There are some legitimate complaints, however. The FAA, other than notifying authorities, was mum, waiting a week to notify those affected. As someone who has experienced several data breaches I can empathize with employees who receive little to no information and await communication from those supposedly charged with protecting that information. At the least, please realize I'm going to have to spend my time replacing information, so acknowledge that; don't add to my work by making me have to chase you down for the smallest tidbit of information. If I can go back to my snarky opus, why is everything about a data breach high tech, 24/7, etc., and the organization responds with...a good old-fashioned letter? What, the Pony Express wasn't available? The FAA also used Social Security numbers as identification. If we're going to acknowledge that data attacks are ever present, it's probably not a good idea to leave skeleton keys laying about.

I'm also a little uncomfortable with one point of the FAA's defense. It was mentioned in the follow-up reports:

"The IT and security shop did it right," he said. "They couldn't stop all attacks, but they, unlike most agencies, actually found the problem. The user groups, on the other hand, had some files with personally identifiable information left in a vulnerable location.

In other words, it's the users who have a problem, not us.

You're only as strong as your weakest link, guys, and something tells me that, as a fed agency, you're going to have a wide variety of user groups with a wide variety of systems and security practices. It's going to be a long road getting everyone on the same security page, so please don't start by throwing bombs at the folks whose data you're storing. We're all on the same team here.

But this is going to be really hard for us snarkers.

Posted by John Klossner on Mar 03, 2009 at 12:18 PM0 comments

John Klossner: Is anybody there?

In the past few weeks I have encountered a variety of technology-related problems. At the risk of boring you, it goes like this:

The battery on my laptop started acting strange. The machine would turn off even though the battery claimed to be 50-65 percent full. It is a little over two-year-old battery, with much fewer cycles than the claimed lifetime of the battery. I found a chat room on the Apple site (LINK BELOW) (I'm a Mac user) that fully recognized and described the same troubles I was experiencing. The discussion also claimed that in some cases Apple would replace the faulty battery for free. When I took the laptop into my local Mac dealer, a place where I have done frequent business, the clerk and store manager wouldn't even listen to my story -- once they heard my described symptoms, they immediately declared that I needed a new battery. When I told them about the discussion online, they acted as if they hadn't heard me, and repeated that I needed a new battery. I went home and called Apple support, which did know of the problem I described. They looked up the serial number of my machine and battery, and then told me that my battery was not among those listed that would have been replaced. I bought a new battery.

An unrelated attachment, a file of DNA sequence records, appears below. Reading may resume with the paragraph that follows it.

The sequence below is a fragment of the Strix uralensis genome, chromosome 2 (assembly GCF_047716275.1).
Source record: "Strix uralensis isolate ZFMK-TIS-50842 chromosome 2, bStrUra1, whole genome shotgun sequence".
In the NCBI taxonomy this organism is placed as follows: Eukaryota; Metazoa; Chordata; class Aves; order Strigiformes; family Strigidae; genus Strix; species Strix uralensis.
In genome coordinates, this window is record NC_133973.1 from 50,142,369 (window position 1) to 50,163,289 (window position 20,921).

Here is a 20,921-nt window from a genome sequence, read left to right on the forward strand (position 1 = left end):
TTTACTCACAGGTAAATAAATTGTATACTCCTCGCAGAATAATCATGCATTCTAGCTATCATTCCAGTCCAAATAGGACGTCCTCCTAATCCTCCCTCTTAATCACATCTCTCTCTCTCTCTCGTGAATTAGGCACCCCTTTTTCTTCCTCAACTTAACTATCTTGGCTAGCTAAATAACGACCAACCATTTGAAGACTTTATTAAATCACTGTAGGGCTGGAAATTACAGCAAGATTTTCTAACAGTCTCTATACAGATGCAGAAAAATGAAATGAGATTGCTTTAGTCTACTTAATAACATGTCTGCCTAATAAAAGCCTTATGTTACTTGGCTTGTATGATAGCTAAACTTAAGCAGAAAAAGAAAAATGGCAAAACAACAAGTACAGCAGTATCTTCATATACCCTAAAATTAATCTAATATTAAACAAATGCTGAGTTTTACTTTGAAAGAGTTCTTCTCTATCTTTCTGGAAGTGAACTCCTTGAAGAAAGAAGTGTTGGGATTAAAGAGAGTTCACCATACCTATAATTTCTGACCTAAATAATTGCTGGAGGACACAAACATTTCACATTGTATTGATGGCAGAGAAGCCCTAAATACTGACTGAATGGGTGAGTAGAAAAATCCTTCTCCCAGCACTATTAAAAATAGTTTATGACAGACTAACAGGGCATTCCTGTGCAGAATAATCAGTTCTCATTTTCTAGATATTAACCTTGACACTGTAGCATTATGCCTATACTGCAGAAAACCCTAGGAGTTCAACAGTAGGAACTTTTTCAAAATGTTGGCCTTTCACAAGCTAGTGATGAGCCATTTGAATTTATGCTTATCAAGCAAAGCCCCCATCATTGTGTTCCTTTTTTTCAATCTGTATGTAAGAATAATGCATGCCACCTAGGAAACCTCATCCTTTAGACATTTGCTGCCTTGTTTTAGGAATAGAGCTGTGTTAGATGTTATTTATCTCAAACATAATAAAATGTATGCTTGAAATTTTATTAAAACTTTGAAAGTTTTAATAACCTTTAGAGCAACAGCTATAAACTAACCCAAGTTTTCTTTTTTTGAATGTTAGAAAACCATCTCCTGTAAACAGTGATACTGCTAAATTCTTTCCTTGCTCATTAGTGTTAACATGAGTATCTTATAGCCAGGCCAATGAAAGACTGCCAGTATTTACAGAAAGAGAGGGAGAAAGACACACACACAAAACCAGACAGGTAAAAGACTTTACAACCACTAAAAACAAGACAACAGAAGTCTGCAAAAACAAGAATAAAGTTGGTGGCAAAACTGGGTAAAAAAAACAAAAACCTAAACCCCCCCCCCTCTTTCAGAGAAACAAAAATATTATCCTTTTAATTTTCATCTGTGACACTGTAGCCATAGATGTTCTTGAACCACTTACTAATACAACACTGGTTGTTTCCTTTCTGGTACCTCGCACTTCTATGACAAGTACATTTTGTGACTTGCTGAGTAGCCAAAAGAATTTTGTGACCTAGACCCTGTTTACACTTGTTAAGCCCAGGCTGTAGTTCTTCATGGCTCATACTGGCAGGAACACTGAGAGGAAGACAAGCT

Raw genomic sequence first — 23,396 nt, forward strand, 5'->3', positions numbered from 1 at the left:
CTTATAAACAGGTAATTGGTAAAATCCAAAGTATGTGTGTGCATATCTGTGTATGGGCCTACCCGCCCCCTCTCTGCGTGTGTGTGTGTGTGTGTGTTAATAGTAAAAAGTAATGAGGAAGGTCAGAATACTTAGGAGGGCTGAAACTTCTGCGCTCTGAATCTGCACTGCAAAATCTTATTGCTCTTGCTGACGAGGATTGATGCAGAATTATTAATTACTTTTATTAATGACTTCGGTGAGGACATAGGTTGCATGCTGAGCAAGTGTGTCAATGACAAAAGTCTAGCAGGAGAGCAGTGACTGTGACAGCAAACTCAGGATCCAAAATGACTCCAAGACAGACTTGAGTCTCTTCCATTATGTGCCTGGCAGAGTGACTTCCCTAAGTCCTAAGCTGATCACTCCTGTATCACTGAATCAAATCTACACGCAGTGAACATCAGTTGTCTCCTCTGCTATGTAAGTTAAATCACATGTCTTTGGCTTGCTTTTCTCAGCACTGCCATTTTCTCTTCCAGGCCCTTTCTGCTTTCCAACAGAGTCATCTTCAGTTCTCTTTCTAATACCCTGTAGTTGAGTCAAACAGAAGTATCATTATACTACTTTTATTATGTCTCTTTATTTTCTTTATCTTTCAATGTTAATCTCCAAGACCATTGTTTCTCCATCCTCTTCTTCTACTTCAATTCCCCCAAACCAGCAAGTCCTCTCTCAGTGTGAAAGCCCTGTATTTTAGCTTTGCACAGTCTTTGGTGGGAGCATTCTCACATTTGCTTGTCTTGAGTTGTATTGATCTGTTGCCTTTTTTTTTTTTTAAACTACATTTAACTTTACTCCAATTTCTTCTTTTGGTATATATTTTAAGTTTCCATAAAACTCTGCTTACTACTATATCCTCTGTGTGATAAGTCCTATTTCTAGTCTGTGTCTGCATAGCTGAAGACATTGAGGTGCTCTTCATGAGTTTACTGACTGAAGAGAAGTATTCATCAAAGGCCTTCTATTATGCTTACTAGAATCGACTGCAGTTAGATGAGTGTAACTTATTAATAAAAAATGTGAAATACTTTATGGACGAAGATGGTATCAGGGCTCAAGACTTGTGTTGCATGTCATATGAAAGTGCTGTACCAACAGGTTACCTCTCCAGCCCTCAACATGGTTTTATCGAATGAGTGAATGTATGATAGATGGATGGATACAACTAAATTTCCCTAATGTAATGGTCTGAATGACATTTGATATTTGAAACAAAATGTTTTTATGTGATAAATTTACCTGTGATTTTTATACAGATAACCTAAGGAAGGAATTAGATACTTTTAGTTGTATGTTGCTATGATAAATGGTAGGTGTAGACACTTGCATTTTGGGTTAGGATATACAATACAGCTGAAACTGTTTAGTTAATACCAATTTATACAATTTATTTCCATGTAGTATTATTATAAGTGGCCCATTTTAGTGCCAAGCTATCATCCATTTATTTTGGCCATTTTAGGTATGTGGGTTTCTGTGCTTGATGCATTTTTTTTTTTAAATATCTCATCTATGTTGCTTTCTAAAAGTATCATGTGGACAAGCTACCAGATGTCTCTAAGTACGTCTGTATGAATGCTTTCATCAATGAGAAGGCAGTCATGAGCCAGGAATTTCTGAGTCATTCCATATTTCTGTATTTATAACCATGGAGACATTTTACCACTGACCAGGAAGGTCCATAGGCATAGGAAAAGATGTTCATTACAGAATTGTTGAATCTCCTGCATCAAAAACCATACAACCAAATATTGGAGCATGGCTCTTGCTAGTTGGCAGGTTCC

I received a new cell phone for Christmas. The volume switch on my new phone did not work, so I returned to the point of purchase. They told me that they had no replacement models in the store but that it would be no problem - they would order another phone. When I did not hear from them for a week, I stopped in the store again. The manager (who stayed in his office, relaying these messages through the clerk at the counter) told me that this model had been discontinued, (Maybe the entire line had faulty volume switches?) and that my choices were to upgrade or let them call other stores seeing if they could find some back stock of these phones. This phone was a fairly recent model, and I liked it, so I asked them to look around for other phones. When I did not hear from them for another week, I stopped by the store again. This time the manager came out of his office to tell me "Oh, I'm sorry. I forgot to make that call. I dropped the ball." (While refreshing in its honesty, this is not something you want to hear from someone you're doing business with.) Not being savvy on how to get out of wireless contracts, being able to use my volume-limited phone in the meantime, and having this store en route of my daily errands, I chose to give him another chance. When I made my stop the next week (funny, for a phone store they don't seem to make many calls) the manager told me that he could find no phones. Being a borderline Luddite and not wanting to a) spend on another model or b) have to spend too much time learning another phone (as an aside, I have avoided the cell phone lifestyle up until this phone. It's another story.) I asked him what he suggested. He then told me of an option where I contact AT&T (the provider) and they can do something called a "warranty swap." This involves them sending me a refurbished phone in the same model, and I send them my faulty phone. The only risk here, kind of like buying a used car, is not knowing what the refurbished phone's history was. I took the chance, thinking that a) the refurbished phone may have had a tiny problem, like a non-working volume switch, and b) this new phone had certainly received a lot of attention. I promise to declare in a future blog entry if I made a terrible mistake. As of now I am awaiting delivery of the new phone, after which I will take it to the store to have the transfers of my data completed. (NOTE: Since starting this blog entry, I have received the replacement phone. The camera didn't work. Oops. I contacted AT&T and they were very nice and put another replacement phone in the mail. I am wondering whether I have gone through enough to be able to legally say I am now in a Kafkaesque technology experience.) (ADDITIONAL NOTE: I have received the second replacement phone. It is in perfect working order.)